2020 Jeep Cherokee offers superior off-roading potential

By Russ Heaps
Clanging Bell

(April 7, 2020) When considering the burgeoning field of midsize crossovers, the 2020 Jeep Cherokee stands out for a number of reasons not limited to its impressive towing capability, available off-road prowess and its Top Safety Pick rating from the nonprofit Insurance Institute for Highway Safety (IIHS). Virtually unchanged for 2020, the Cherokee offers three engines, three 4-wheel-drive systems, and new for 2020, the available Advanced Safety Group featuring Lane Departure Warning-Plus, Forward Collision Warning-Plus and rain-sensing wipers. In an early 2020 model-year move, Jeep did eliminate the Overland luxury trim from the grade lineup.

Jeep offers Cherokee in four grades: Latitude ($27,335), Latitude Plus ($29,090), Limited ($33,095), and Trailhawk ($36,250). Trailhawk comes standard with 4WD. You can add 4WD to the Latitude and Latitude Plus for $1,500. Adding it to the Limited will set you back $3,245. Choosing any color, but white will add $245 to the bottom line. All base prices include the $1,495 factory delivery fee. You will find more grades than the official four on Jeep's consumer website. The extra trims are really one of the four actual grades with an option bundle or appearance package already added. Clear as mud, right?

The Latitude, Latitude Plus and Limited come standard with the 180-horsepower 2.4-liter Tigershark 4-cylinder engine, generating 171 lb-ft of peak torque. Optional on those three grades, but standard on Trailhawk and 4WD versions of Limited is a 271-hp 3.2-liter V6 that makes 239 lb-ft of torque. When fitted with the towing package, V6-powered Cherokees can tow up to 4,500 lb. Optional on Latitude Plus, Limited and Trailhawk is the 270-hp 2.0-liter turbo 4-cylinder capable of producing 295 lb-ft of torque. All three engines deliver output to the wheels via a 9-speed automatic transmission.

Adding 4WD to the Latitude will get you Jeep's Active Drive I, which is a single-speed 4WD system that has a rear-axle disconnect feature that defaults to front-wheel drive unless the system senses front-wheel slippage. It also provides Jeep's Slec-Terrain Traction Management System with four modes: Auto, Snow, Sport and Sand/Mud. If you want 4WD in the Latitude Plus or Limited, you can choose between Active Drive I or the extra-cost Active Drive II. Active Drive II provides all the features of Active Drive I, but adds a 4-Lo gear for more challenging off roading. Trailhawk is Cherokee's primo off-roading grade. As such, it comes standard with Active Drive Lock, which is basically Active Drive II with a mechanical locking rear differential. It also adds Rock mode to the Selec-Terrain choices. This really dials up the off-roading capability. Cherokee Trailhawk is the most off-road worthy among its rivals.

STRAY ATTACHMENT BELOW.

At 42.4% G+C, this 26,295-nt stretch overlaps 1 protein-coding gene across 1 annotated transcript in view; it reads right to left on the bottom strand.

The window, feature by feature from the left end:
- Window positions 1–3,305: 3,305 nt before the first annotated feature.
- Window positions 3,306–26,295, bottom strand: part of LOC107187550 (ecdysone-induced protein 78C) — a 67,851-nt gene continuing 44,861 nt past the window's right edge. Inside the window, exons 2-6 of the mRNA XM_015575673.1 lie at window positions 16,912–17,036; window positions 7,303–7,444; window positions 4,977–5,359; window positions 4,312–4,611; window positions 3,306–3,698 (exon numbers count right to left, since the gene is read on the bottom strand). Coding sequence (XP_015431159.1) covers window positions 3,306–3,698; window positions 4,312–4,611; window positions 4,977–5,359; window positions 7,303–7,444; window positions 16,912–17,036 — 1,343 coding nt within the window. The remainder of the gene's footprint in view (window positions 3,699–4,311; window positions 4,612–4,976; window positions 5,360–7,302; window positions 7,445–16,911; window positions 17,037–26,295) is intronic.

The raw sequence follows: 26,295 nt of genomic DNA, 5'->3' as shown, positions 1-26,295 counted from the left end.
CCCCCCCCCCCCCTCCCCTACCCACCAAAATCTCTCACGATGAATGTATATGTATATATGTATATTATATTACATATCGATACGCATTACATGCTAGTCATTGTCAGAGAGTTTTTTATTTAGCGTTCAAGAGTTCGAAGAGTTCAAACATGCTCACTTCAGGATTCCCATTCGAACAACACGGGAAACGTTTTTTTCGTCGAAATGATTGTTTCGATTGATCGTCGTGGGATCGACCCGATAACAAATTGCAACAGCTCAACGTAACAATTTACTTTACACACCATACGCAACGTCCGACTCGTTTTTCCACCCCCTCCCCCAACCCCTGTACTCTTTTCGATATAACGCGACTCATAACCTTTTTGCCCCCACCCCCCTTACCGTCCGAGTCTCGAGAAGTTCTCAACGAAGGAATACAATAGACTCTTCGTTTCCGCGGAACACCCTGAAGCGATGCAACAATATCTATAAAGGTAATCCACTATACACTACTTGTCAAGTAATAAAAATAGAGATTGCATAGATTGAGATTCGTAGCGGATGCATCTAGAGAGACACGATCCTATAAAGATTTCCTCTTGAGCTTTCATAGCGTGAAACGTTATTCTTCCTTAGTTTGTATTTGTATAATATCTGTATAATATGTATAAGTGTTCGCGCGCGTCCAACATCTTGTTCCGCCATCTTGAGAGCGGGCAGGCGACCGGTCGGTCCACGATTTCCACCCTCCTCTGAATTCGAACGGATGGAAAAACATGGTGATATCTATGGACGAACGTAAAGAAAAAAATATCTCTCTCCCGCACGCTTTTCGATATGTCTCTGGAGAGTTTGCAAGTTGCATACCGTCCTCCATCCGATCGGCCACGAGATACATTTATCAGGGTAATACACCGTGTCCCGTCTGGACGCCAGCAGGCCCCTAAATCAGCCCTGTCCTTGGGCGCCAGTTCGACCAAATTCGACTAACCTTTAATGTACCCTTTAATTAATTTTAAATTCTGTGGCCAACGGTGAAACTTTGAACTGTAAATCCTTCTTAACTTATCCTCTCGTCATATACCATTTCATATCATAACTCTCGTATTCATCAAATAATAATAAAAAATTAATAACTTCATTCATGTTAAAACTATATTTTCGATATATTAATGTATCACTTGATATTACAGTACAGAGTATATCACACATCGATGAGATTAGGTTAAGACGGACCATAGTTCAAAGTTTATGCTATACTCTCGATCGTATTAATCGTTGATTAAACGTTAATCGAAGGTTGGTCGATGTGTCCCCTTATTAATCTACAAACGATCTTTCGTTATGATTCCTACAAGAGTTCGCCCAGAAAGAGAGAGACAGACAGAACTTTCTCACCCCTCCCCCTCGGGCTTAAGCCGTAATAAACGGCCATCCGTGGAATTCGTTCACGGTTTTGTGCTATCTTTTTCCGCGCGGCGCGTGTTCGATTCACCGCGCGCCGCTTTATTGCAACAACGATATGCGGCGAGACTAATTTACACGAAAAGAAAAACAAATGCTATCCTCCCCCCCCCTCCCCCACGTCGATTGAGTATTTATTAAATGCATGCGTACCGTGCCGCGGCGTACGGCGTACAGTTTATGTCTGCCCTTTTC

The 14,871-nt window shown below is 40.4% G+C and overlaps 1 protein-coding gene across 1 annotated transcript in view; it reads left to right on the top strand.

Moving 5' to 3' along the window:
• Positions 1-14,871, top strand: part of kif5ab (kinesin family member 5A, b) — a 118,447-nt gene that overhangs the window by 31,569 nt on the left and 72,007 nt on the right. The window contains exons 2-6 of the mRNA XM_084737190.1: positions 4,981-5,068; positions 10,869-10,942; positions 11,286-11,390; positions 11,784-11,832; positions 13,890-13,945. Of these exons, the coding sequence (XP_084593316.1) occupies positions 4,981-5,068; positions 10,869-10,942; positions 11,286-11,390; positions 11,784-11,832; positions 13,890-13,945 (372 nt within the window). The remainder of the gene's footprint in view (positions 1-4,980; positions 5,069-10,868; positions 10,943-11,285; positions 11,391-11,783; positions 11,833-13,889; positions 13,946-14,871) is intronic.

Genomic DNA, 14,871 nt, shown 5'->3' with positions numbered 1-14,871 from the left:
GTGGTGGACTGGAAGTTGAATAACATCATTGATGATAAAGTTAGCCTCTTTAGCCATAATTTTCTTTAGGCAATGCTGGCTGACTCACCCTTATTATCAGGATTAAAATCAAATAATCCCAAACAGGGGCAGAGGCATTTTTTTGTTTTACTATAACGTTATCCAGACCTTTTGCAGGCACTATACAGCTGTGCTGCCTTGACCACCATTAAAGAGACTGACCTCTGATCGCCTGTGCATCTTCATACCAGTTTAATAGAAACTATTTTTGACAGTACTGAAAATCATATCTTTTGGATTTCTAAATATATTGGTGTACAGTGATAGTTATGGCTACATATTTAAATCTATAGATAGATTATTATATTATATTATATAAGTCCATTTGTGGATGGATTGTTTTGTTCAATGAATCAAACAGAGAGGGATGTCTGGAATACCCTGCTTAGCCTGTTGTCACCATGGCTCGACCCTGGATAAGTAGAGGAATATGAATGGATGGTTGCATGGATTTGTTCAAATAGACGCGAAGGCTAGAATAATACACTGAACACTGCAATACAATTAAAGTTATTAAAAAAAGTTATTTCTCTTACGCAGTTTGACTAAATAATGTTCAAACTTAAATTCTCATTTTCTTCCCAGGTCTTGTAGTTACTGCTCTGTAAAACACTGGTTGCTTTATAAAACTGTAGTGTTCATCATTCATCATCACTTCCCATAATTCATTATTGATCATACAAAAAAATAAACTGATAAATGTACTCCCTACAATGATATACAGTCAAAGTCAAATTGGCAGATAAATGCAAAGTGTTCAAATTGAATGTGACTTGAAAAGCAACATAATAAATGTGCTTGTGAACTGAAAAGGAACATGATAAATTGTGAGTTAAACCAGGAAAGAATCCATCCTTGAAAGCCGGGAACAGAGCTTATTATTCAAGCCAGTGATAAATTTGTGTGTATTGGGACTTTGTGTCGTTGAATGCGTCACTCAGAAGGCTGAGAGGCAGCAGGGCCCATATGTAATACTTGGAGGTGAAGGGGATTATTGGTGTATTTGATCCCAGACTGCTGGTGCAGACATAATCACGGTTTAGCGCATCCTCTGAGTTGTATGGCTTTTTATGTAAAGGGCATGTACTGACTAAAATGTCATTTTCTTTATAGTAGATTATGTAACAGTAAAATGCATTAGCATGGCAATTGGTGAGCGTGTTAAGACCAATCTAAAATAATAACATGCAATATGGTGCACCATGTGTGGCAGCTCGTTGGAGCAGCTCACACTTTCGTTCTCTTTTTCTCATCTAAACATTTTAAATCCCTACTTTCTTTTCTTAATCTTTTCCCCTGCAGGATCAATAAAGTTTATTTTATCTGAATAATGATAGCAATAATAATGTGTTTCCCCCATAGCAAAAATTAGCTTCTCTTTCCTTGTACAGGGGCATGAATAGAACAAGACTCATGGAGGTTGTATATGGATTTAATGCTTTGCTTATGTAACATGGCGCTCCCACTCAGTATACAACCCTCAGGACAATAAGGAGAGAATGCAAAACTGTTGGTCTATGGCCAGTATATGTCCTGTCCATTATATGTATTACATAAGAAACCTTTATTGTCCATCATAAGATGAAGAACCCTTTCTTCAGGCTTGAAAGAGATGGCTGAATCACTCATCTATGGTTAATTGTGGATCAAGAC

Government-estimated fuel economy is all over the map based on the engine, number of drive wheels and 4WD systems. Estimated mileage for FWD versions with the 2.4L engine is 22 miles per gallon city, 31 mpg highway and 25 mpg combined. With Active Drive I the numbers drop to 21 mpg city/29 mpg highway/24 mpg combined. The V6 with FWD weighs in with 20 mpg city/29 mpg highway/23 mpg combined. With Active Drive I, it's 19 mpg city/27 mpg highway/22 mpg combined. Opting for Active Drive II lowers the mileage to 18 mpg city/26 mpg highway/21 mpg combined. The Trailhawk with its Active Drive Lock delivers 2 mpg less on the highway, but equals Active Drive II in the city and combined measures. The 2.0L turbo delivers the best fuel economy at 23 mpg city/31 mpg highway/26 mpg combined for FWD versions. No matter the 4WD system, the numbers are down by an mpg or two from FWD.

My most recent Cherokee driving experience was a week-long loan of a V6 Trailhawk; although I have driven the other two powertrains, as well. My favorite remains the V6. Its mileage may be a little down from the 2.0L turbo, but I like the way it responds better. And, of course, if towing is among its tasks, the V6 Cherokee simply pulls more. The 9-speed automatic is still a bit slow to downshift when you suddenly put the spurs to it, but all in all, it works pretty well with all three engines. Over the road, Cherokee is quite comfortable, even when packing 4WD. The steering is precise and the handling better than average for the segment.

Inside, Cherokee doesn't offer as much space as most of its rivals, particularly in the cargo hold. There is only 25 cu-ft of space behind the 60/40 split-folding second-row seat. That's about 5 cu-ft less than the Chevrolet Equinox. It does seat five fairly comfortably. Up front, the seats are supportive enough, and the control layout logical and tidy.

Every 2020 Jeep Cherokee comes with Jeep's wonderfully easy-to-use Uconnect 4 infotainment system. Latitude and Latitude Plus get a 7-in touchscreen, while the upper trims get Uconnect 4C with an 8.4-in touchscreen. Upper trims can also add navigation to the mix. A six-speaker audio system is standard on Latitude, Latitude Plus and Trailhawk. A nine-speaker Alpine audio system is optional on Latitude Plus and Trailhawk, but standard on Limited.

Eight air bags are standard on all grades, as are 17-in aluminum wheels, auto on/off LED headlights, LED daytime running lights, hill-start assist, cruise control, remote keyless entry, full power accessories, rearview camera, trailer-sway control, tilt-and-telescopic steering wheel, full-length front center console and air conditioning.

Standard on the upper trims and optional on Latitude and Latitude Plus is rear cross-traffic alert. Optional on all grades is the new-for 2020 Advanced Safety Group.

You might wish for somewhat better fuel economy across the engine lineup, but an mpg or two is the trade-off for a crossover with superior off-roading potential. Hey, it's a Jeep. Otherwise, Cherokee holds up well against the rest of the midsize crossover segment.